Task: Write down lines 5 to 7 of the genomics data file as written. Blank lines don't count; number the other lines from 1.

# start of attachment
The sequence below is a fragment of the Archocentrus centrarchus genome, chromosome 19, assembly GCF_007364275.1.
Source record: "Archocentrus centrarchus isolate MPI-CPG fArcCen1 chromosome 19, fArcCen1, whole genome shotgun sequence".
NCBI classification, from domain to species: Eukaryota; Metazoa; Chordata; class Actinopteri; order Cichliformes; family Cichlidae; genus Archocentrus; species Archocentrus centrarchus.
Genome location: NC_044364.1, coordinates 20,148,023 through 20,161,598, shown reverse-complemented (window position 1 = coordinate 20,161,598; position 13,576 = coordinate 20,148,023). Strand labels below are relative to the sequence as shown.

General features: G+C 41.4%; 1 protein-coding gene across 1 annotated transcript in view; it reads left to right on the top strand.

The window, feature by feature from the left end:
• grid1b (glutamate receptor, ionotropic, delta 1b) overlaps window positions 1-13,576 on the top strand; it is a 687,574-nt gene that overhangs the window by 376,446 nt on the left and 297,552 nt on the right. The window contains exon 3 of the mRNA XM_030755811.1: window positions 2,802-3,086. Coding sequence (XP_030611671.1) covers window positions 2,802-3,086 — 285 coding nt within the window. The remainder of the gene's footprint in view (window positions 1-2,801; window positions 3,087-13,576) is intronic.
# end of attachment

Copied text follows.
General features: G+C 41.4%; 1 protein-coding gene across 1 annotated transcript in view; it reads left to right on the top strand.

The window, feature by feature from the left end:
• grid1b (glutamate receptor, ionotropic, delta 1b) overlaps window positions 1-13,576 on the top strand; it is a 687,574-nt gene that overhangs the window by 376,446 nt on the left and 297,552 nt on the right. The window contains exon 3 of the mRNA XM_030755811.1: window positions 2,802-3,086. Coding sequence (XP_030611671.1) covers window positions 2,802-3,086 — 285 coding nt within the window. The remainder of the gene's footprint in view (window positions 1-2,801; window positions 3,087-13,576) is intronic.